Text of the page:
1 The Park The cops arrive, as they always do, their Aegean blue NYPD cruiser bumping onto the sidewalk and into the northwest corner of Washington Square Park. There are no sirens or flashing lights, but the late- model Buick does emit a staccato bwip-bwip to signal to the public that business is at hand. The drug dealers usually shuffle away, perpetuating the cat-and-mouse game that occurs hourly in this six- acre plot of concrete, grass, dirt, and action in Greenwich Village. The druggies whisper, “Sense, smoke, sense, smoke,” as they have for twenty or thirty years, seemingly in tacit agreement with the cops to ply their trade as long as they do it quietly. But now, instead of allowing the dealers to scatter as they normally do, officers in short-sleeved summer uniforms, chests bulging from flak jackets, actually step out of the cruiser, grab a man, and slap on cuffs.
“What’s going on?” someone asks.
“They’re arresting a drug dealer.” I don’t look up.
It is a hot, humid, windless Sunday afternoon in August 1997 in New York City, an asphalt-and-concrete circle of hell. The blacktop is thick with urban detritus -- broken glass, bits of yellowed newspaper pages, stained paper coffee cups, dozens upon dozens of cigarette butts. In the southwest corner of the park, hustlers occupying the dozen or so stone tables attempt to lure the unsuspecting. “You need to play chess,” one of them announces. Tens and twenties are exchanged and surreptitiously pocketed with a glance over the shoulder. Not that the hustlers need worry; on the scale of petty crimes, board-game gambling ranks even below selling $10 bags of marijuana to New York University students. Around the fountain in the center of the park, hundreds gather to watch the street performer of the moment -- the juggler, the magician, the guy with the trained monkey that jumps on the arm of a rube. On the south side, the dog people take refuge in their fenced-in, gravel-covered enclosure, where humans and animals eye one another cautiously before succumbing to the bond of their shared interests, dogs and other dogs, respectively. There is hair of all colors and styles, piercings and tattoos that would make Dennis Rodman blush, bikers and skaters and readers and sleepers and sunbathers, homeless and Hare Krishna, the constant murmur of crowd noise floating in the thick air.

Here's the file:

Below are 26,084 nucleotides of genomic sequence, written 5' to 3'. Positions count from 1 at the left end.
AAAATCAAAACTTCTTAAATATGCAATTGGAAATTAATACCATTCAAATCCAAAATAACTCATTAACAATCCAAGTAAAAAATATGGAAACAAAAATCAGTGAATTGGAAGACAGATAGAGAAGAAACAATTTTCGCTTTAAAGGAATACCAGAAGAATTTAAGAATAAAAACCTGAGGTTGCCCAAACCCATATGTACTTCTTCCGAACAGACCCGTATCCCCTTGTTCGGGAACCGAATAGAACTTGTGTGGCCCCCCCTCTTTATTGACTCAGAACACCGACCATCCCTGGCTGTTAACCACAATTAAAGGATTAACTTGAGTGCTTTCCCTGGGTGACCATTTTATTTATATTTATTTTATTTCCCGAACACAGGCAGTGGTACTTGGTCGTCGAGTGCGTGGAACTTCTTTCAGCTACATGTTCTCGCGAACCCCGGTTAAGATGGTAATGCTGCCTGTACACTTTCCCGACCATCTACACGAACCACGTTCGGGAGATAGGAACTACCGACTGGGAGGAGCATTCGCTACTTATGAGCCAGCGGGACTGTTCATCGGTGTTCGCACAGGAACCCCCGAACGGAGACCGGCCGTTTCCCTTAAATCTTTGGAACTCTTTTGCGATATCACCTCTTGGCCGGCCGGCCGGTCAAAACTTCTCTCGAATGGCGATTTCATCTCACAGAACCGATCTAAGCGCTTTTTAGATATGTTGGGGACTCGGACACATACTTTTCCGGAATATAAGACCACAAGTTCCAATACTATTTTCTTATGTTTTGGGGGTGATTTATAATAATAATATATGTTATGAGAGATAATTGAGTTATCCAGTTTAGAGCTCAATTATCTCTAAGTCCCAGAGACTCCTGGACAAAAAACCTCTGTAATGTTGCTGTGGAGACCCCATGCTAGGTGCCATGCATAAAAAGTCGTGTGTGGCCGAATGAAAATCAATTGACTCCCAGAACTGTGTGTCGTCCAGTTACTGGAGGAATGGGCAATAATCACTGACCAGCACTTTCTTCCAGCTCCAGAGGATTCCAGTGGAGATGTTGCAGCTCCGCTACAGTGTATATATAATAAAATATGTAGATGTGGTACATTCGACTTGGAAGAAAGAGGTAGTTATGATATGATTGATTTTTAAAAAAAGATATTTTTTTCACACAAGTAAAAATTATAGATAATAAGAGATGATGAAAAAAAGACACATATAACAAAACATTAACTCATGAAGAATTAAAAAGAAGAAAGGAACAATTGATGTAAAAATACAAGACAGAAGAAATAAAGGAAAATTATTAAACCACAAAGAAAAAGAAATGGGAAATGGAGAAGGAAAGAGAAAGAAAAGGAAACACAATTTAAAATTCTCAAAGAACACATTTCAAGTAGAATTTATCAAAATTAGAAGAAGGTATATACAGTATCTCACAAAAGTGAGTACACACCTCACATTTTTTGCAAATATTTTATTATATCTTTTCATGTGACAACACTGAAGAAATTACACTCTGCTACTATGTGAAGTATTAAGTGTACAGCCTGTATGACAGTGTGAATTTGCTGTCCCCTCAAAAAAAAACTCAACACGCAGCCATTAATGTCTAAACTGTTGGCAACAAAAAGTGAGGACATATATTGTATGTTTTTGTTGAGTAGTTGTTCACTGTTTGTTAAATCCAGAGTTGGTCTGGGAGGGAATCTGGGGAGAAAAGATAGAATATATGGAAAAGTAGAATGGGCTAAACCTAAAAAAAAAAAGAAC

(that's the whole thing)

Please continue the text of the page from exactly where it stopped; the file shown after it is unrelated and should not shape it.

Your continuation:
None of it matters.
I’ve already squandered points with consecutive low-scoring plays intended to ditch a few tiles in hopes of picking up better companions for the Q that fortunately, I think, has appeared on my rack. And I got them: a U, two E’s, an R, and an S. But the chess clock to my right taunts me like a grade school bully as it winds down from twenty-five minutes toward zero. I have these great letters, but no place to score a lot of points with them. It’s only the second time that I’ve played in Washington Square Park and, frankly, I’m intimidated.
My opponent is Diane Firstman, a fact I know only because she has handwritten and taped her name to the back of each of the standard-issue wooden racks that hold the game’s tiles. She is a tall, physically awkward woman with short hair, glasses, and a mouth of crooked teeth: Janet Reno with an anagram jones. She carries a clipboard with her personal scorecard -- “Diane’s Score,” it is titled -- which contains boxed areas to record her point totals and those of her opponent, each of the words they create, and all one hundred tiles. She marks off the letters as they are laid out in word combinations so she can keep track of what’s left in the plaid sack sitting next to the board.